I'm planning to use RS for DD when she's old enough, probably around 4.5 or 5.

Right now she's almost 2, and I've been incorporating quite a bit of Montessori-inspired activities for her. She loves the orderliness of it. It's an age where they love finding order and patterns, matching and sorting. Also a big age for independence -- she wants to dress herself, brush her own teeth, wash her own face, help in the kitchen, help with the laundry, so we find ways to facilitate that for her. One of the main Montessori tenets is "help me do it by myself".

Anyway, some food for thought for ya!

Heather, mom to Caileigh 12/06 and aspie ADHD prodigy David 05/98 :intact lact
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Old 10-24-2008, 03:35 PM
 
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Even the 5yo doesn't "need" to do workbooks or formal schoolwork. If he enjoys the worksheets, then go ahead and give him some to do, but I wouldn't stress about formal academics in kindergarten. I don't think you really need to "get off your butt and get involved with their schooling"- I think little kids learn best when given lots of interesting things to play with and explore.

Ruth, single mommy to Leah, 19, Hannah, 18 (commuting to college), and Jack, 13(homeschooled)
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Old 10-24-2008, 04:01 PM
 
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Quote:
Originally Posted by Ruthla View Post
Even the 5yo doesn't "need" to do workbooks or formal schoolwork. If he enjoys the worksheets, then go ahead and give him some to do, but I wouldn't stress about formal academics in kindergarten. I don't think you really need to "get off your butt and get involved with their schooling"- I think little kids learn best when given lots of interesting things to play with and explore.
I was sitting here drumming my fingers and trying to find words to say exactly that.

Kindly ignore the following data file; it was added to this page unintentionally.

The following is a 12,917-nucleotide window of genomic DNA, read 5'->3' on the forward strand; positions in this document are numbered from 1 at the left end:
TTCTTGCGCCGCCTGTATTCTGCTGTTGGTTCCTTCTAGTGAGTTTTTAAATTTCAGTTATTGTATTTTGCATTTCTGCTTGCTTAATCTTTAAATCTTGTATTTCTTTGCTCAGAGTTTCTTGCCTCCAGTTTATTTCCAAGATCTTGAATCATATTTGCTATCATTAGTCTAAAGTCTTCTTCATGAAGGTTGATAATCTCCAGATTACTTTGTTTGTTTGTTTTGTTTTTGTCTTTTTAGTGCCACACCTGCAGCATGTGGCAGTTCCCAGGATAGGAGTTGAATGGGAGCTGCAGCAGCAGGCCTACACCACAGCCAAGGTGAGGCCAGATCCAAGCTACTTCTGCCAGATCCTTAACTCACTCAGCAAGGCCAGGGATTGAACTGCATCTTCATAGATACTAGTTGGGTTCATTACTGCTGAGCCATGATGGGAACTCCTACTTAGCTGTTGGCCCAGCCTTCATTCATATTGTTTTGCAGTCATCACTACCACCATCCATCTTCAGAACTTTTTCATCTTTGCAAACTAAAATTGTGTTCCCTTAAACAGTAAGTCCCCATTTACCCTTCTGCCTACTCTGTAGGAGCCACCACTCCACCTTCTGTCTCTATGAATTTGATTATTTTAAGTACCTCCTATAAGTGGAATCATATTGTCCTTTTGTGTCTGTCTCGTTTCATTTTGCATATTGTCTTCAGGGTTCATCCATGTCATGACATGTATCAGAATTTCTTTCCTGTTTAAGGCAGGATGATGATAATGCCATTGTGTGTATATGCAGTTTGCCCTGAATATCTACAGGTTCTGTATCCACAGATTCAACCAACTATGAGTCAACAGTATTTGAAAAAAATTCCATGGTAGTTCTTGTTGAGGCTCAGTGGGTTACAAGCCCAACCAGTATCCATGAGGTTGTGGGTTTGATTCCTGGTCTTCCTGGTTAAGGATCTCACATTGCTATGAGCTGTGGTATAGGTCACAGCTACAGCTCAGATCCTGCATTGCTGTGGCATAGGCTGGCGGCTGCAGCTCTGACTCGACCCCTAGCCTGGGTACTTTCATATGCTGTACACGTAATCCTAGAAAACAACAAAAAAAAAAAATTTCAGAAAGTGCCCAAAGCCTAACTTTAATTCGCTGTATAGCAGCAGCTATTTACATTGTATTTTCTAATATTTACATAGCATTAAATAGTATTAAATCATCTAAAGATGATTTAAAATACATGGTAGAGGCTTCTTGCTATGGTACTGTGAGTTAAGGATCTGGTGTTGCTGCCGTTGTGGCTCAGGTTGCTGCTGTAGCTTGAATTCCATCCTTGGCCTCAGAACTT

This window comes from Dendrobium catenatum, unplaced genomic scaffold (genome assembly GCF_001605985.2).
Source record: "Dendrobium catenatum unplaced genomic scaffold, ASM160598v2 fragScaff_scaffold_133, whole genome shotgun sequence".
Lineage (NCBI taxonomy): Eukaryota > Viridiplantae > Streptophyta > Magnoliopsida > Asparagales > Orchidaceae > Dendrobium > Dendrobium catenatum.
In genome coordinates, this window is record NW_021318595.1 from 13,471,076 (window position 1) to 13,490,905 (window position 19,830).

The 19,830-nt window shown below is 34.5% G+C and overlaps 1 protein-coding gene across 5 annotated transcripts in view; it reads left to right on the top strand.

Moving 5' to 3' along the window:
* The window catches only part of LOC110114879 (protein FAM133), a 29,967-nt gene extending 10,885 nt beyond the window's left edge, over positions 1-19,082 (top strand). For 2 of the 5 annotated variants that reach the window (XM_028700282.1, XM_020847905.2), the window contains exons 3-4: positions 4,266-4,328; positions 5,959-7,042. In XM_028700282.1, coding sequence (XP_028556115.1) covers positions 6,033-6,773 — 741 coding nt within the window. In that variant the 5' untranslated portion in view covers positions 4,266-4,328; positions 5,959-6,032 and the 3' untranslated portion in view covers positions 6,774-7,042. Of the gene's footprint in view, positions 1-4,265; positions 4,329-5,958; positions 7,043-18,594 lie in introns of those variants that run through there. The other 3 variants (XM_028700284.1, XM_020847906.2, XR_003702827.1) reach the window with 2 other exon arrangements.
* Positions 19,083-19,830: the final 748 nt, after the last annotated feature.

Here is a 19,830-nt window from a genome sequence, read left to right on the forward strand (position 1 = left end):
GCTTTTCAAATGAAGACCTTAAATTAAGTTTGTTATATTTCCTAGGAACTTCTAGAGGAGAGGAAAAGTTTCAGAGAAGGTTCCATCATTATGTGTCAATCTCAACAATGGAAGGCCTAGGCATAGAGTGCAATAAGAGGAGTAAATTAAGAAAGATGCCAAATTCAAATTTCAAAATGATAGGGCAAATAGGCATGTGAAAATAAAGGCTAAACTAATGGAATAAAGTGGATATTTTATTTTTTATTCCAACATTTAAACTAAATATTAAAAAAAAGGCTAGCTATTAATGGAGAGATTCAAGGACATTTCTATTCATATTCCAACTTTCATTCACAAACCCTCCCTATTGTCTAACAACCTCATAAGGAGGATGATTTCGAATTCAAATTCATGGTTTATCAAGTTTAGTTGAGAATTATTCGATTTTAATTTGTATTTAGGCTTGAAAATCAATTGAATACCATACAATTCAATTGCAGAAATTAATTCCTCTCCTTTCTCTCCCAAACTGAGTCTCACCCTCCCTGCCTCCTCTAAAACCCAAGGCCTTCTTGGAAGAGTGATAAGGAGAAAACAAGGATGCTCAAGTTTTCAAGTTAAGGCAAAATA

What you can do, though, is just keep busy providing an environment that encourages lots of imaginative play - cloths and props for making forts and playhouses, a play store area with empty containers and a little cash register with play money, sand with little play people and animals, poster paints readily at hand with easels, homemade finger paints, good videos, an ongoing fresh supply of homemade playdough, a craft table with lots of things to glue together and glitter and stuff, occasionally provide homemade bubbles and things to blow them through, soft clay they can build with, stacks of wonderful picture books of all kinds, blocks and little play people and things to make imaginative scenes with (you can even make some out of small paper-covered boxes, cardboard boxes to make things out of with your help, all sorts of costume props (hats, capes, gowns, etc.) arranged on hooks for neat and easy access, chalk for drawing on the driveway and a blackboard, take little nature walks and talk with them about interesting things you see, plant seeds and bulbs together to care for and watch (you could even make large tags with the plant pictures and names on them) and so forth... You can gradually incorporate written words into lots of things, as well as simple math thinking, counting, change making, etc. There are lots and lots of ideas on my (non-commercial) preschool/kidergarten page - be sure to look down underneath the list of links to articles to find links to websites that have fun ideas.

Just have fun - the learning will all work itself out. But I'm not giving you a pass to not get up and active. - Lillian